Sport Staff
2 minute read
8 Feb 2019
11:51 am

Pieter-Steph has found his niche … and that’s scary for opponents

Sport Staff

Less than eight months ago, SA's Player-of-the-Year ran the risk of remaining a jack-of-all-trades. Thankfully that's changed.

Pieter-Steph du Toit (SA Rugby Player of the Year) with the trophy during the 2019 SA Rugby Player of the Year Media Opportunity at DHL Newlands on February 07, 2019 in Cape Town, South Africa. (Photo by Grant Pitcher/Gallo Images)

After being crowned SA Rugby Player-of-the-Year for a second time on Thursday, Pieter-Steph du Toit was asked a predictable question: where’s the Stormers going to play him in 2019?

It’s a weird realisation, that just seven months ago the 26-year-old was still very much considered a lock.

ALSO READ: Highest accolade yet again for Pieter-Steph

Now he’s considered one of the best blindside flankers in world rugby.

And that’s given him leverage with his franchise coach, Robbie Fleck.

“I told him I’m a No 7 flank. I enjoy my rugby more there,” said Du Toit.

“I had a lot more game time in that No 7 position in 2018. I started a lot and I started for the most part in my favourite position. Personally, it was a highlight to become more comfortable in that No 7 position.”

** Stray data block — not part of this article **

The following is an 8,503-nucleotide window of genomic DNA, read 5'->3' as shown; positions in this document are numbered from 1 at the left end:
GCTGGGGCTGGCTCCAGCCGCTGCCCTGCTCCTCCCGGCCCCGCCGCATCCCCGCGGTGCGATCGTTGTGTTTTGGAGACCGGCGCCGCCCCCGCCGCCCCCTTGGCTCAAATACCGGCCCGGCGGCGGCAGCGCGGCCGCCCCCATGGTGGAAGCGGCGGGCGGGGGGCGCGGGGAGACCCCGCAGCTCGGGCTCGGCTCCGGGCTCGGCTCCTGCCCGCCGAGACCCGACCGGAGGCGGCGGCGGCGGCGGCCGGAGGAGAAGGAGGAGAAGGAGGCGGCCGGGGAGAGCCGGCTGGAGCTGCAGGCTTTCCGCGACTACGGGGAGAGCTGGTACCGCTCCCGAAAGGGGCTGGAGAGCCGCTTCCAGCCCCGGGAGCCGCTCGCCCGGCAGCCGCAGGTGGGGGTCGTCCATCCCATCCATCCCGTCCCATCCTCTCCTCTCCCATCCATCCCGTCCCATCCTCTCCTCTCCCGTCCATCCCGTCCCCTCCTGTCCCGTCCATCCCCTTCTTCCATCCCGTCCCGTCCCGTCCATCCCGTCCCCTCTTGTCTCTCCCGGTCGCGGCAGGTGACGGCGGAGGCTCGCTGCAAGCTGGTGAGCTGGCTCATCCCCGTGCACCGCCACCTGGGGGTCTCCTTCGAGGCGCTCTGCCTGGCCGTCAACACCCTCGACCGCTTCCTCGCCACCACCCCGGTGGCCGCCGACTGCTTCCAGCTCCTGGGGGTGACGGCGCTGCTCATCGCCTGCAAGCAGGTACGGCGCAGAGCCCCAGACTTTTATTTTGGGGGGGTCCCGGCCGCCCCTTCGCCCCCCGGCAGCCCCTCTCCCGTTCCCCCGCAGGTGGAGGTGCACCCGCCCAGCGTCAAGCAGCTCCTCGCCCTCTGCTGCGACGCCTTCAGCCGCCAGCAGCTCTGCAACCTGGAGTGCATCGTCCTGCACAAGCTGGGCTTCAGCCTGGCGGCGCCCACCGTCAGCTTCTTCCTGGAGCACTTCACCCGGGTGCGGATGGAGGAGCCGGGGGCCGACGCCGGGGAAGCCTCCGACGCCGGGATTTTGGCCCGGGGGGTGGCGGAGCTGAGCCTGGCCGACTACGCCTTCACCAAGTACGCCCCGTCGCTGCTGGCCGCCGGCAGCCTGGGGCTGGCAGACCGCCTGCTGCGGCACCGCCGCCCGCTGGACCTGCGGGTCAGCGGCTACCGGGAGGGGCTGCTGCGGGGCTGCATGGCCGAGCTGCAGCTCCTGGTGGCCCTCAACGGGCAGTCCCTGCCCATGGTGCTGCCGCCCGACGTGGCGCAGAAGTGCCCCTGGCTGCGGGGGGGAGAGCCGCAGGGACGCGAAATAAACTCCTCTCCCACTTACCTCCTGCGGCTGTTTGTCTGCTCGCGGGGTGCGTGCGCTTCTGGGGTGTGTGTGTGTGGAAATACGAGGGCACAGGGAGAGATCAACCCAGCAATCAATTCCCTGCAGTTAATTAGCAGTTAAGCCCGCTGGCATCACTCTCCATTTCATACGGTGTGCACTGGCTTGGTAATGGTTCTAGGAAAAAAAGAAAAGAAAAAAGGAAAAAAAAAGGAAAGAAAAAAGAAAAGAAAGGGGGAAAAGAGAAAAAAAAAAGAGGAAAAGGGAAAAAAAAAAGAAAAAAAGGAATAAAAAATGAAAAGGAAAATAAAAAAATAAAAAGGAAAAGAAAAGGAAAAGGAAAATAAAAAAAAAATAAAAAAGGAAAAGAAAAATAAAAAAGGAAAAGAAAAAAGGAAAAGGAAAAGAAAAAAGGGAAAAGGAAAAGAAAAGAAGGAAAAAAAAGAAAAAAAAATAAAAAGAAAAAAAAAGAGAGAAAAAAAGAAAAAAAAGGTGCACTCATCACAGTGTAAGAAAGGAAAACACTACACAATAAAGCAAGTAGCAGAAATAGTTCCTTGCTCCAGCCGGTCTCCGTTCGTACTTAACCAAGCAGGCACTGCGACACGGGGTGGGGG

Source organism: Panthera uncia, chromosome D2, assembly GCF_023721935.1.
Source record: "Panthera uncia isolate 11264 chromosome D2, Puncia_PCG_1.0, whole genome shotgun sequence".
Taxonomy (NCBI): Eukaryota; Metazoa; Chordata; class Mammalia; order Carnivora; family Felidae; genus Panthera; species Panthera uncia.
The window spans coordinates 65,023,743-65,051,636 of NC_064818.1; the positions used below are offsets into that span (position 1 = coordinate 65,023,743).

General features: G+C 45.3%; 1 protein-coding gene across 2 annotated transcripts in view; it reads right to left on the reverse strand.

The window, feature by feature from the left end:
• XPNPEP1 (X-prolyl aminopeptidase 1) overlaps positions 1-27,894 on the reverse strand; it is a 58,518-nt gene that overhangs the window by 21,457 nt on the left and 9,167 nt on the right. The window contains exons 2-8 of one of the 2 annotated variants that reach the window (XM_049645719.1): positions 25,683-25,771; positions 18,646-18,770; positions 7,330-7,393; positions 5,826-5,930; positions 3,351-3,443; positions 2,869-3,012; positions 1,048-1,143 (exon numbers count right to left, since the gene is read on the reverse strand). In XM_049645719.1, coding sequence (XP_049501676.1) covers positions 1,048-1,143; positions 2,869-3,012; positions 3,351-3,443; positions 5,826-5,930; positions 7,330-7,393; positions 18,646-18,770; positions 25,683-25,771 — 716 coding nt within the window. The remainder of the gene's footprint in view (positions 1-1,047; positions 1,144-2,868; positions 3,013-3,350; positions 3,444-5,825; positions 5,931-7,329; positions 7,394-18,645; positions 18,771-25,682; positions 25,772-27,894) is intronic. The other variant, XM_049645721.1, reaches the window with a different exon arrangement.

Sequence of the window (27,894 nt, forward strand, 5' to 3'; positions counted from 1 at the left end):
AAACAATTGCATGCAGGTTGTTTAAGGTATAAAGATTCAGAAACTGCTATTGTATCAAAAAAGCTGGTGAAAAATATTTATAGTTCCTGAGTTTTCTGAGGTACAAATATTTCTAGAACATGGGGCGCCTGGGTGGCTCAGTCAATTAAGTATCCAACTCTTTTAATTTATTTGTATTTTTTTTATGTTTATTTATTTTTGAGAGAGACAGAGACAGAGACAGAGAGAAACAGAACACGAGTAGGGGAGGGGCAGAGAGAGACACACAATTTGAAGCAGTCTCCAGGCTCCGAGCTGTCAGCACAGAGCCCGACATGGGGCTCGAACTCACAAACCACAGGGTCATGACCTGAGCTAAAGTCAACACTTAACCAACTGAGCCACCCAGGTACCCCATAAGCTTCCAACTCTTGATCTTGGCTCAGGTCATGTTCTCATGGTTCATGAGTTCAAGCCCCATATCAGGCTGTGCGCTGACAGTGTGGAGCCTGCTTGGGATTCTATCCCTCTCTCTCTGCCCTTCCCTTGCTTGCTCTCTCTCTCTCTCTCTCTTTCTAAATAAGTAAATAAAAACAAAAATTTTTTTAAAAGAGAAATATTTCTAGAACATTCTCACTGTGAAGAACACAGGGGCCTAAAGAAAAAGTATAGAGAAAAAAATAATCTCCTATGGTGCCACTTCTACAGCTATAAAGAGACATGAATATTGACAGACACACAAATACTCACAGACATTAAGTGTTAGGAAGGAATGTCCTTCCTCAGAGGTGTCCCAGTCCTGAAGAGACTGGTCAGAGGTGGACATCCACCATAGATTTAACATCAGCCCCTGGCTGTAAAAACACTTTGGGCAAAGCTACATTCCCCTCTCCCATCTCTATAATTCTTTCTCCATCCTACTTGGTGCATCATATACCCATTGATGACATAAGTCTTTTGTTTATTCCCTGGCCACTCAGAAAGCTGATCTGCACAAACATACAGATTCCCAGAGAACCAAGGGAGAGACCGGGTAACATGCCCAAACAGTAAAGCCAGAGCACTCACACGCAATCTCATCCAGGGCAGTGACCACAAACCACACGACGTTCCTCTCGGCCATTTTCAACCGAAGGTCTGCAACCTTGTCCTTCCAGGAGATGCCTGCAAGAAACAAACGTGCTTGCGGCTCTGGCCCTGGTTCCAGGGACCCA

Unsurprisingly, Fleck selected him there for this weekend’s final warm-up against Boland.

It’s likely that he’s also done enough to convince national coach Rassie Erasmus of his worth in the position though there’s no clarity yet.

“He didn’t specifically say that’s where he’d like to see me play, but it’s more or less what I assumed. I was told that I’ll have to play flank and lock. I have to be the versatile player,” said Du Toit.

Regardless, opponents won’t be focusing too much on that – they simply need to find a way of stopping him.

Because he’s a man on a mission.

“There’s a lot I can improve on. I want to become a stronger ball-carrier and make more linebreaks. I can also do more to secure the ball at the rucks and ensure that the opposition battles to make the steal,” said Du Toit.

“You can’t stay at the same level. You’ve got to keep improving.”

That’s a frightening thought.

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